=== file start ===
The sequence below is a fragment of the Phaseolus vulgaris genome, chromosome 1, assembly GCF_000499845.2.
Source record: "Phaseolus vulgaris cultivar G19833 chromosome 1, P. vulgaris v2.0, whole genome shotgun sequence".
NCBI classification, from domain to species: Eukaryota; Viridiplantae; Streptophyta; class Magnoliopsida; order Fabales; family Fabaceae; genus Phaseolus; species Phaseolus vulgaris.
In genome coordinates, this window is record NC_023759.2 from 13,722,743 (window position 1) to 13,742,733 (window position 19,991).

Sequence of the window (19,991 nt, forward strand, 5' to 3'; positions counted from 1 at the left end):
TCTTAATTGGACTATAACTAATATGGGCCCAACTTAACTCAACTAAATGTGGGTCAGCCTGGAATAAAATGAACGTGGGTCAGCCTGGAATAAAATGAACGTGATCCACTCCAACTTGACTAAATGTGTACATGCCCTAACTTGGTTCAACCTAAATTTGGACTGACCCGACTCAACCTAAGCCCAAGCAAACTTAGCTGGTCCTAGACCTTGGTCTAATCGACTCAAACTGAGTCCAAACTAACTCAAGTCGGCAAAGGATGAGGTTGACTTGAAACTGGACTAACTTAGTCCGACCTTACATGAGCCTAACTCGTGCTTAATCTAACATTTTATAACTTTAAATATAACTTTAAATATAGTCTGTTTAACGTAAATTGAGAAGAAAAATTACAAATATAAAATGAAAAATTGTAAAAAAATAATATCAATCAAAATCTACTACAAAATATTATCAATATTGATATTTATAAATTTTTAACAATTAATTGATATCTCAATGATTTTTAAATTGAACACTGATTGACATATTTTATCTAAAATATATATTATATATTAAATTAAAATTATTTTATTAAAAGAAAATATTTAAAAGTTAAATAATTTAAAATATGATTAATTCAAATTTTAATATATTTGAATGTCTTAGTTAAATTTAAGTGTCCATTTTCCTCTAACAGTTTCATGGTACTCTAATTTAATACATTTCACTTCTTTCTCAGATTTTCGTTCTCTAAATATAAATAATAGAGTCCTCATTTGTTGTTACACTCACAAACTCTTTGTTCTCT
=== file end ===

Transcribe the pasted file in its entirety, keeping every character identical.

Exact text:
The sequence below is a fragment of the Phaseolus vulgaris genome, chromosome 1, assembly GCF_000499845.2.
Source record: "Phaseolus vulgaris cultivar G19833 chromosome 1, P. vulgaris v2.0, whole genome shotgun sequence".
NCBI classification, from domain to species: Eukaryota; Viridiplantae; Streptophyta; class Magnoliopsida; order Fabales; family Fabaceae; genus Phaseolus; species Phaseolus vulgaris.
In genome coordinates, this window is record NC_023759.2 from 13,722,743 (window position 1) to 13,742,733 (window position 19,991).

Sequence of the window (19,991 nt, forward strand, 5' to 3'; positions counted from 1 at the left end):
TCTTAATTGGACTATAACTAATATGGGCCCAACTTAACTCAACTAAATGTGGGTCAGCCTGGAATAAAATGAACGTGGGTCAGCCTGGAATAAAATGAACGTGATCCACTCCAACTTGACTAAATGTGTACATGCCCTAACTTGGTTCAACCTAAATTTGGACTGACCCGACTCAACCTAAGCCCAAGCAAACTTAGCTGGTCCTAGACCTTGGTCTAATCGACTCAAACTGAGTCCAAACTAACTCAAGTCGGCAAAGGATGAGGTTGACTTGAAACTGGACTAACTTAGTCCGACCTTACATGAGCCTAACTCGTGCTTAATCTAACATTTTATAACTTTAAATATAACTTTAAATATAGTCTGTTTAACGTAAATTGAGAAGAAAAATTACAAATATAAAATGAAAAATTGTAAAAAAATAATATCAATCAAAATCTACTACAAAATATTATCAATATTGATATTTATAAATTTTTAACAATTAATTGATATCTCAATGATTTTTAAATTGAACACTGATTGACATATTTTATCTAAAATATATATTATATATTAAATTAAAATTATTTTATTAAAAGAAAATATTTAAAAGTTAAATAATTTAAAATATGATTAATTCAAATTTTAATATATTTGAATGTCTTAGTTAAATTTAAGTGTCCATTTTCCTCTAACAGTTTCATGGTACTCTAATTTAATACATTTCACTTCTTTCTCAGATTTTCGTTCTCTAAATATAAATAATAGAGTCCTCATTTGTTGTTACACTCACAAACTCTTTGTTCTCT